Even though I had all these lovely strands coming together, pointing me to the end goal, to the fact that I should, now, take this seriously, I bided my time, doubted my ability to finish, took up a new job, blanked the novel and wrote other things instead. I had short stories accepted for publication in the wonderful Crannóg magazine. I was invited to read one at a launch event in Galway. The whole family came with me, and the kids were under strict instructions not to giggle as I read, even though there were things that could set a little person off, the skeletons dangling above my head for Halloween, the wooden chairs creaking in the silence under bums, the mention of breast-feeding. I would’ve been giggling if I was them.
I was a nominee for the Hennessy New Irish Writing award in the emerging fiction section and I remember being at the ceremony and thinking that it just doesn’t get any better than this. Recognition for a little piece of art that I’d put out into the world – something that had its beginnings in an academic setting that would never see the light of day. The power of the short. It was intoxicating – and the cognac seemed to confirm this.
I was lucky that my agent is very patient. When the pandemic hit in 2020, I didn’t look at the book for months on end. While in hospital for asthma, my husband was told he was not to get Covid, under any circumstances. The outcome would not be good. We spent those months in survival mode, cocooning him, limiting everything, unable to concentrate on anything else. Even reading had become alien. Then he went off to work in the Middle-East and my agent contacted me. A casual enquiry. Any sign of the book? I knew I was close. Very close. That I had left it almost finished before Covid. So I gave myself a deadline. I used all the time that I’d usually spend with my husband (watching Netflix, holding hands, nattering) on the book instead. I met the deadline and sent it off. My agent put it out and within a matter of days we had an offer. It was surreal. It was mid-December. My husband was on his way home from the airport for Christmas as the negotiations were under way. I hadn’t seen him for three months and he came into the sitting room while I was on the phone about it. I waved at him from the corner – not quite the greeting he was expecting – as I said ‘accept, yes I’m happy, please accept,’ and I hung up and got on with the business of celebrating, helped in no small part by the Veuve Cliquot he happened to have in his hand.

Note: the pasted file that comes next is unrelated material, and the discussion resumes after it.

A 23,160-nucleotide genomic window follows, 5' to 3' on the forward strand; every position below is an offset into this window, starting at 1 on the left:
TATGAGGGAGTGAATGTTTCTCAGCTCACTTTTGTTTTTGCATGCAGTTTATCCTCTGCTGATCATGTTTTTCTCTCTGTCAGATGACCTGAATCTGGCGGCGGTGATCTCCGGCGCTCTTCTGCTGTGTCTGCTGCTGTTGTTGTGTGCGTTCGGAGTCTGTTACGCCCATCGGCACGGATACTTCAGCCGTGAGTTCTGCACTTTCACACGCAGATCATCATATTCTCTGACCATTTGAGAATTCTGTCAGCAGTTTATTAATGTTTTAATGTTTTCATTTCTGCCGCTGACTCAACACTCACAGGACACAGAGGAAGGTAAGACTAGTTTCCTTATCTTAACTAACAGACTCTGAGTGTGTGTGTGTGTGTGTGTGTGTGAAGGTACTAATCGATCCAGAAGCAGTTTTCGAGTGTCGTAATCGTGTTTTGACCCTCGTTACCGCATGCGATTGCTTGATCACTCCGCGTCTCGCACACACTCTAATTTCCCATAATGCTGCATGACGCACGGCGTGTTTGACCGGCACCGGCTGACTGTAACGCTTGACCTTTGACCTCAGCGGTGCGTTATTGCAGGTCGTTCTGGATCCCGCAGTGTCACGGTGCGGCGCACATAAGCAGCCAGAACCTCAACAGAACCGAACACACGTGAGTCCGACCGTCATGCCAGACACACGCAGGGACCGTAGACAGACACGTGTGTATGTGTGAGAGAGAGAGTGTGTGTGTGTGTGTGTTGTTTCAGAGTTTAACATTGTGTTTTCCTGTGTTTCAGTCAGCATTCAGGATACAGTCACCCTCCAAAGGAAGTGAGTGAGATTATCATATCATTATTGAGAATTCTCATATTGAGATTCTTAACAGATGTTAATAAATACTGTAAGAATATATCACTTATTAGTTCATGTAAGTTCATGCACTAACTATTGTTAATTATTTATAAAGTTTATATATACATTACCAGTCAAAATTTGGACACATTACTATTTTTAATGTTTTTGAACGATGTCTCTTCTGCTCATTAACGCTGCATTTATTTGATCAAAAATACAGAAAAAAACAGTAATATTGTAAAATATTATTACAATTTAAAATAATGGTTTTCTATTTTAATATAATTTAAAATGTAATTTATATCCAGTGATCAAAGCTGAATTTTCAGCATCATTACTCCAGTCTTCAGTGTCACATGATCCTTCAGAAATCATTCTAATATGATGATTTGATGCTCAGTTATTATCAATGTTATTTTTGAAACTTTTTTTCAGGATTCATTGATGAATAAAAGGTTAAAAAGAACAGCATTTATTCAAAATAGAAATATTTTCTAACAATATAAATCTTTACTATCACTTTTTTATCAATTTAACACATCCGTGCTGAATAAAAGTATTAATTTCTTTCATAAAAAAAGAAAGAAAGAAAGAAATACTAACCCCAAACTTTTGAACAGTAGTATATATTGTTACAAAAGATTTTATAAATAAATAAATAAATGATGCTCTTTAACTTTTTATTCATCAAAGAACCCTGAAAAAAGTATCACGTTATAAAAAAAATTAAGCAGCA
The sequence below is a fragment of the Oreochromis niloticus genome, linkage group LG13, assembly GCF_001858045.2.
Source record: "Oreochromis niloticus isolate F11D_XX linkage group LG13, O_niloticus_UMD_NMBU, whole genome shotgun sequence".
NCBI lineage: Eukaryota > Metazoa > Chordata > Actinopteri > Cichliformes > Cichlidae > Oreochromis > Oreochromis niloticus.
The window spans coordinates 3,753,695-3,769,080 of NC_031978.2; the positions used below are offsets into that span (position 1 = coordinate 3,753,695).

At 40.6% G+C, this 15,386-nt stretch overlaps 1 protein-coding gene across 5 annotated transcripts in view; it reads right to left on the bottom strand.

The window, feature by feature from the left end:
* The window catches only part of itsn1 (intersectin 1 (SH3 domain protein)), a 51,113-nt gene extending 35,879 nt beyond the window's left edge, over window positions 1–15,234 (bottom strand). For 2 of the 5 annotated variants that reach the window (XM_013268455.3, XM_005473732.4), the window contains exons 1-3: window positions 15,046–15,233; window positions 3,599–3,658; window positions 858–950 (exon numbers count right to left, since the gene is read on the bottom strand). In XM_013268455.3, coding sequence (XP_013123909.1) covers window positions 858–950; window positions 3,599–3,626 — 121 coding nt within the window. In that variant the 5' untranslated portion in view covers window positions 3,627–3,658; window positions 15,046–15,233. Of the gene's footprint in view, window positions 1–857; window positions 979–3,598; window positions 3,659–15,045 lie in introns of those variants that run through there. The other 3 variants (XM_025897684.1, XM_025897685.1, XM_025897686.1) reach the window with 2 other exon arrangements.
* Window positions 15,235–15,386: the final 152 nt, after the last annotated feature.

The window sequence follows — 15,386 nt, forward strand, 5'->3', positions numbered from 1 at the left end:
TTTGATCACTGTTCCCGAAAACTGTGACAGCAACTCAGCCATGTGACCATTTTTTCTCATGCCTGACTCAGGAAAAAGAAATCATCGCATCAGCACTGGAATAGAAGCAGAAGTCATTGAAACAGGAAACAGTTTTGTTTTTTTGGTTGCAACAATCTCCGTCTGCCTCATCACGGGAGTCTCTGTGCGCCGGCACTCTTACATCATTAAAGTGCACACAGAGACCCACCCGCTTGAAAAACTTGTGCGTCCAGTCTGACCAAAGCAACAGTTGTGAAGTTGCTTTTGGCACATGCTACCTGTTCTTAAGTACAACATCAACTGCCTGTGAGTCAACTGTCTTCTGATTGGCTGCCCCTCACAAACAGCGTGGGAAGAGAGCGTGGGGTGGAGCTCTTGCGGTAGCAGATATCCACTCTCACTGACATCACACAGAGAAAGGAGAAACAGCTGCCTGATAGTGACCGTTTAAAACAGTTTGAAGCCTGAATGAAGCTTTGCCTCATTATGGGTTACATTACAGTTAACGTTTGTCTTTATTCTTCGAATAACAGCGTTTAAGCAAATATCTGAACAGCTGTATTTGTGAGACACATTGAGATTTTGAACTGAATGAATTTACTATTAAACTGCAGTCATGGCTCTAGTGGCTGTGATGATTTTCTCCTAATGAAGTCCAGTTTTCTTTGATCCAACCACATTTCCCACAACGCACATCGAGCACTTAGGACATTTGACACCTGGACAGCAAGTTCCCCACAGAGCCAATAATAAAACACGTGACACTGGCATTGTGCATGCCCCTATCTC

(c) E.V. Kelly
About Her Last Words:
THE DEAD WON’T STAY SILENT FOREVER…
It’s a crisp spring morning when Cass drops her husband, a respected lecturer, to the beach for his medically prescribed swim. While waiting for him, something catches her eye. A young woman runs towards her husband and embraces him – until he holds his hand over her face and she falls down on the stones, dead.
In the backseat of the car, their seven-year-old son sits quietly. When her husband returns, he says nothing. Neither does Cass. Afraid to speak up in the immediate aftermath, Cass embarks on a solitary quest to unravel what has taken place.
Cass is quickly drawn into a web of lies that pulls her back to the previous autumn, when a beautiful Italian postgraduate student finds herself subsumed by an inescapable desire. It’s visceral. It’s destiny. But sometimes destiny can kill…
Atmospheric, twisty, and propulsive, Her Last Words is an edge-of-your-seat read about obsession and dark secrets coming to light.
Order your copy online here.